The book ends on a light-hearted note again, with Luvvie tackling influencers, social media dramatists, reality TV, oversharing, and Kim Kardashian. I enjoyed these chapters a lot, mostly because I agreed with a lot of her opinions, although EXCUSE ME. I am very proud of my follower count, thank you very much, and I don't care who knows it. I liked the epilogue, but the postscript is sad and it's because she said she wrote this book originally with a mixed sense of frustration of hope and then 2016 was kind of like, "Oh yeah, you know all that stuff you were concerned about? GUESS WHAT? Enough of the American people didn't care about that stuff that they put the embodiment of all you hate in office! YAYYYY." (Paraphrasing, but you know, that's the gist.) This book ended up being a rollercoaster of feelings and emotions and for me, that was the most difficult thing about it-- it goes from amusing shade to serious business to amusing shade to downer reality. And I guess that's life and all, but it made for interesting reading. And not necessarily interesting in the good way, because the serious stuff trivialized the shady stuff and then made me feel guilty about enjoying the shady stuff more than the serious stuff, and then after the serious stuff, getting into the shady stuff made me think, hmm, shouldn't we be giving more gravitas to the serious stuff? MY BRAIN IS SO CONFUSED RIGHT NOW.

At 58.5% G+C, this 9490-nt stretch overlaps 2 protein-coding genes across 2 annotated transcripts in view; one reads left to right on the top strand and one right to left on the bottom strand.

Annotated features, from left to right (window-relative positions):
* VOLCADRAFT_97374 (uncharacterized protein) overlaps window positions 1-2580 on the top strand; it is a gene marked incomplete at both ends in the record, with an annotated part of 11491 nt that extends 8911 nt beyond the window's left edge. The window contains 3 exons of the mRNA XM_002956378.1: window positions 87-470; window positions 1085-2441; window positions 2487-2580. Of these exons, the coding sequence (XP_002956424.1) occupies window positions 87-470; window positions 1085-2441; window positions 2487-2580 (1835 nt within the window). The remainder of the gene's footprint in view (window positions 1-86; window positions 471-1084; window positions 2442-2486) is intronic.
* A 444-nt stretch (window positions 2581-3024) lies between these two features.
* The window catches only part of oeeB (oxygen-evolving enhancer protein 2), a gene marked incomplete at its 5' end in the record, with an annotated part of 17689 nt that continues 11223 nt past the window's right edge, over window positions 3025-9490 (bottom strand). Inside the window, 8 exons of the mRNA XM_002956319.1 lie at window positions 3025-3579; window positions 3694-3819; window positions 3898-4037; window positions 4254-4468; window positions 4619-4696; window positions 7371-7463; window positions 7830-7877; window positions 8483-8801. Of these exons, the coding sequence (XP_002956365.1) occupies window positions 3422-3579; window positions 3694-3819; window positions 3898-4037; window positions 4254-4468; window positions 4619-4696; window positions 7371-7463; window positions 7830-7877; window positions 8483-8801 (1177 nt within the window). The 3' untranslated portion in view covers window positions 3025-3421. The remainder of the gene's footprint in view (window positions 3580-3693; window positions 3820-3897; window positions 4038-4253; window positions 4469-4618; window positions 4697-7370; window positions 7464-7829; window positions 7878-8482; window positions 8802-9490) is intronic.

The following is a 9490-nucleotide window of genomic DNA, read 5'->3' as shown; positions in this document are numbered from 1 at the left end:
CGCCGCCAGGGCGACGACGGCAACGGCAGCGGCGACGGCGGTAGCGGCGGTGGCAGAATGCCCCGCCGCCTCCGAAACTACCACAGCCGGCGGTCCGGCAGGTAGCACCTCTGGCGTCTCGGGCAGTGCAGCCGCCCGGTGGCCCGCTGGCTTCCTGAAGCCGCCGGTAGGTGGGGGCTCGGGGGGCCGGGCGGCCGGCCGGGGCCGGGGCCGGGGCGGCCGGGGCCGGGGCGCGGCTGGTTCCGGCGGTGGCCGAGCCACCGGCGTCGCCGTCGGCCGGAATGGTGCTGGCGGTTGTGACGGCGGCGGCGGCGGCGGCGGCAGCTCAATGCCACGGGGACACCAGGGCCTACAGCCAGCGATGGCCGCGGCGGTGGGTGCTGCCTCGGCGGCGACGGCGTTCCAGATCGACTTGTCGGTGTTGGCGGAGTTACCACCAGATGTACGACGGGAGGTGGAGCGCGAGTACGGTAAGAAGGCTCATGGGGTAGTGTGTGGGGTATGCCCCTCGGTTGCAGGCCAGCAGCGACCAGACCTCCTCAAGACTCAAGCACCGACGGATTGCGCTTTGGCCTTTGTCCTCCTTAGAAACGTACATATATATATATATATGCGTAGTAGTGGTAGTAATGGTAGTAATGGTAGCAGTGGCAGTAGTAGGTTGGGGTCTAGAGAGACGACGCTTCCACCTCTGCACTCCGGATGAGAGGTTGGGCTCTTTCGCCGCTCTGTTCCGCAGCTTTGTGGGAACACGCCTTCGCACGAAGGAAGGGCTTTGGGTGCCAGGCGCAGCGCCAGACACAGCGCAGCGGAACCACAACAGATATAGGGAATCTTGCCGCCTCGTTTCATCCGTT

Overall, I did like this book. It was a lot to process and a bit mixed in tone, but Luvvie is a good writer and funny when she wants to be, and I think if you enjoy writers like Lindy West and Phoebe Robinson, you'll like Luvvie Ajayi Jones. As other reviewers have said, when it comes to the social justice stuff, Luvvie doesn't really say anything new, but it's a good introductory piece for white people who need the truth hammered in (hello, white person here), or people who maybe want to see some good examples of talking points for serious social issues that aren't couched in legal or political jargon. As for her personal pet peeves, I don't judge. I get irrationally annoyed when people suck their fingers or smack while chewing (SERIOUSLY IT IS THE WORST), so I don't begrudge people for their petty peeves. I have plenty of my own and Luvvie is SO FUNNY the way she talks about hers. The part about Nigerian culture and how she's always late cracked me up.

So, if you enjoy comedy essays with a serious streak, this is the book for you.